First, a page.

In praise of Eavan Boland, by Gerard Smyth

Celebrating Irish women writers: ‘She pioneered a poetic language for those living unseen lives in the new territories of Dublin suburbia’

Evan Boland: A pioneering voice of the unheard in the ‘City of Shadows’. Photograph: Joe St Leger

Evan Boland: A pioneering voice of the unheard in the ‘City of Shadows’. Photograph: Joe St Leger

 

From her early poems to the most recent, in A Woman Without a Country, Eavan Boland brings a spirit of deep inquiry to her experience of womanhood and motherhood, marriage and the domestic space, her Irishness and the historical and psychic inheritance that comes with that state. She pioneered a poetic language for those living unseen lives in the new territories of Dublin suburbia.

Few poets have written, in prose form, so well and so intensely on the origins of their work as Boland has. It could be said that she set out to recalibrate the Irish poem from a dissenting perspective and, in doing so, took on a whole tradition.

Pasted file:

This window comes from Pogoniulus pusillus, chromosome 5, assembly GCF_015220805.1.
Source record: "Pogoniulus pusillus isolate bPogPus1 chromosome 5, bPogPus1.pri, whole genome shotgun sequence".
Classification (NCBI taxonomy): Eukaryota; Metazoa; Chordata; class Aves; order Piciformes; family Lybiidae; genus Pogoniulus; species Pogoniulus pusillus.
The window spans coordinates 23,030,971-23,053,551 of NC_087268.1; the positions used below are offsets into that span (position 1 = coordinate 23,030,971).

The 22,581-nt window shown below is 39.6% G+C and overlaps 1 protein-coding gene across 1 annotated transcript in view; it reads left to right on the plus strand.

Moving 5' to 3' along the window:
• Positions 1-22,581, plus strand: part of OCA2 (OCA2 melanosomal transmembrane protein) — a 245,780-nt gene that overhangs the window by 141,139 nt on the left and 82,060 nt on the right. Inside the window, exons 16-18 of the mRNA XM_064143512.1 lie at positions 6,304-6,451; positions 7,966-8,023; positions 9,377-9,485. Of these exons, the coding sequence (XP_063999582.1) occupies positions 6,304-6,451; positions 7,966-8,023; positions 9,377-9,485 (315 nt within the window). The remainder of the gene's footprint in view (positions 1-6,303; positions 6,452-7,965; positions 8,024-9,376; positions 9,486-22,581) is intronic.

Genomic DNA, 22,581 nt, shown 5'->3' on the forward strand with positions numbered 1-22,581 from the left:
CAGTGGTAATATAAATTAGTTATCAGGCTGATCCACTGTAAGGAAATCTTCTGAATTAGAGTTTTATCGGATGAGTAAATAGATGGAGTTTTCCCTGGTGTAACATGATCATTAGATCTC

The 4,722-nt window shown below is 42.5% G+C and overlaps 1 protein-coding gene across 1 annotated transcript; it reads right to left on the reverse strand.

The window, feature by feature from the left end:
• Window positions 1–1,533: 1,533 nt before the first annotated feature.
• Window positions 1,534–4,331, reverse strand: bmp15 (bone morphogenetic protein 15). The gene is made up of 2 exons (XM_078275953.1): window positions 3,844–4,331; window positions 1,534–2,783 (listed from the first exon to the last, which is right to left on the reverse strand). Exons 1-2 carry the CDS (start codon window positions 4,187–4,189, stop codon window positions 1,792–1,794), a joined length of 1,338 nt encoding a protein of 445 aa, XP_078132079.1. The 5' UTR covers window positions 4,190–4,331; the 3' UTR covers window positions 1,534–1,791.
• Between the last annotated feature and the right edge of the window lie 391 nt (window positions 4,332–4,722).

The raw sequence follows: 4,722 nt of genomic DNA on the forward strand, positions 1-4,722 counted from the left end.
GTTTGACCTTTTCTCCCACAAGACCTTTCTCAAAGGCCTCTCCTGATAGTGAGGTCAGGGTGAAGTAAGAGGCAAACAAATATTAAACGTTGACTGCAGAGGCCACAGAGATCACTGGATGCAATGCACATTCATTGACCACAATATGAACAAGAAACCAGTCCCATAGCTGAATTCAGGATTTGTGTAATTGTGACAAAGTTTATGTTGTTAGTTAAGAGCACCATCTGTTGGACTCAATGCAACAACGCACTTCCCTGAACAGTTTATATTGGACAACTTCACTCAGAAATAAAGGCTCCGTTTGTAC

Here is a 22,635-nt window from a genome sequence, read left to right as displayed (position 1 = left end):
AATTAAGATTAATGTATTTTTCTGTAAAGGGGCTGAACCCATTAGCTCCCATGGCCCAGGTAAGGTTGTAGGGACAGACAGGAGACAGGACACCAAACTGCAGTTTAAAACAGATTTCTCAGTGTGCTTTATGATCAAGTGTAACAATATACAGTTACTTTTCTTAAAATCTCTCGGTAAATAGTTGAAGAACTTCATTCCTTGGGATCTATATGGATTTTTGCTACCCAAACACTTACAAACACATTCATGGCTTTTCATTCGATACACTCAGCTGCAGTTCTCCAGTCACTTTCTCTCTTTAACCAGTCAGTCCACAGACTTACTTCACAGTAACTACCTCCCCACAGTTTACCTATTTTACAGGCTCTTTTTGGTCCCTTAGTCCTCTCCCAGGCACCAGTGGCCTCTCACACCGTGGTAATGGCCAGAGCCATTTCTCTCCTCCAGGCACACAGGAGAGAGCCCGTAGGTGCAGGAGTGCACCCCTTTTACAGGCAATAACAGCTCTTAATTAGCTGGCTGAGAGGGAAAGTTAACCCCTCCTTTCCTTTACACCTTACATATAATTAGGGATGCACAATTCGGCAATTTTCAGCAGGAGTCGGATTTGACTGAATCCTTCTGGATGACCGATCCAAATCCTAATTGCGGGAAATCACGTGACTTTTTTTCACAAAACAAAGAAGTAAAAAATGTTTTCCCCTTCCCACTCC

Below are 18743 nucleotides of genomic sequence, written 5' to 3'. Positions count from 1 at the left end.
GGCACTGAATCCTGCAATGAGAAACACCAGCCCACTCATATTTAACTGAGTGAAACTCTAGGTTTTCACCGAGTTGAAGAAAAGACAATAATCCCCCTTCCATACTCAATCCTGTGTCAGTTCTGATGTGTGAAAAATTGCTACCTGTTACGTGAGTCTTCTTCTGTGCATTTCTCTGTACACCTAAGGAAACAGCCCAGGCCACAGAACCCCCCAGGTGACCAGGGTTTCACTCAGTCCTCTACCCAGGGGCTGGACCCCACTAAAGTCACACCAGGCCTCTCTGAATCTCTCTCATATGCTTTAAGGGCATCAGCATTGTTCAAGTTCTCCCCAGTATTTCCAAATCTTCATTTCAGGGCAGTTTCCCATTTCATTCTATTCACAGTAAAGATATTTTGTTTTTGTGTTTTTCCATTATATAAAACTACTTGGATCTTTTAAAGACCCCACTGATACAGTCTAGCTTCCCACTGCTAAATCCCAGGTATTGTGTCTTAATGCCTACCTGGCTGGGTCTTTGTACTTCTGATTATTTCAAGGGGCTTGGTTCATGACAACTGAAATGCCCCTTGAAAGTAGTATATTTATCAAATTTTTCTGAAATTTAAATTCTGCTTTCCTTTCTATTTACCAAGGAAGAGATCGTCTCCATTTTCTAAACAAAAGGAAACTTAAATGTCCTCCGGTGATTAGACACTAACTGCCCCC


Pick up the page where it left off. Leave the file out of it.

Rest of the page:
Central to her poetry is her attachment to Dublin, her “ City of Shadows”: its river and landmarks and store of memory are lovingly but never blindly the subject of homage that is evocative and fully aware that hers is an “old, torn and traded city”.

But she brings to her poetry a wider sense of an Ireland with its intersections of past and present. Every new book is a consolidation of her gifts. Other favourites Eiléan Ní Chuilleanáin, Paula Meehan, Nuala Ní Dhomhnaill and Máire Mhac an tSaoi.

Gerard Smyth is Poetry Editor. His eighth poetry collection, A Song of Elsewhere (Dedalus Press), has just been published

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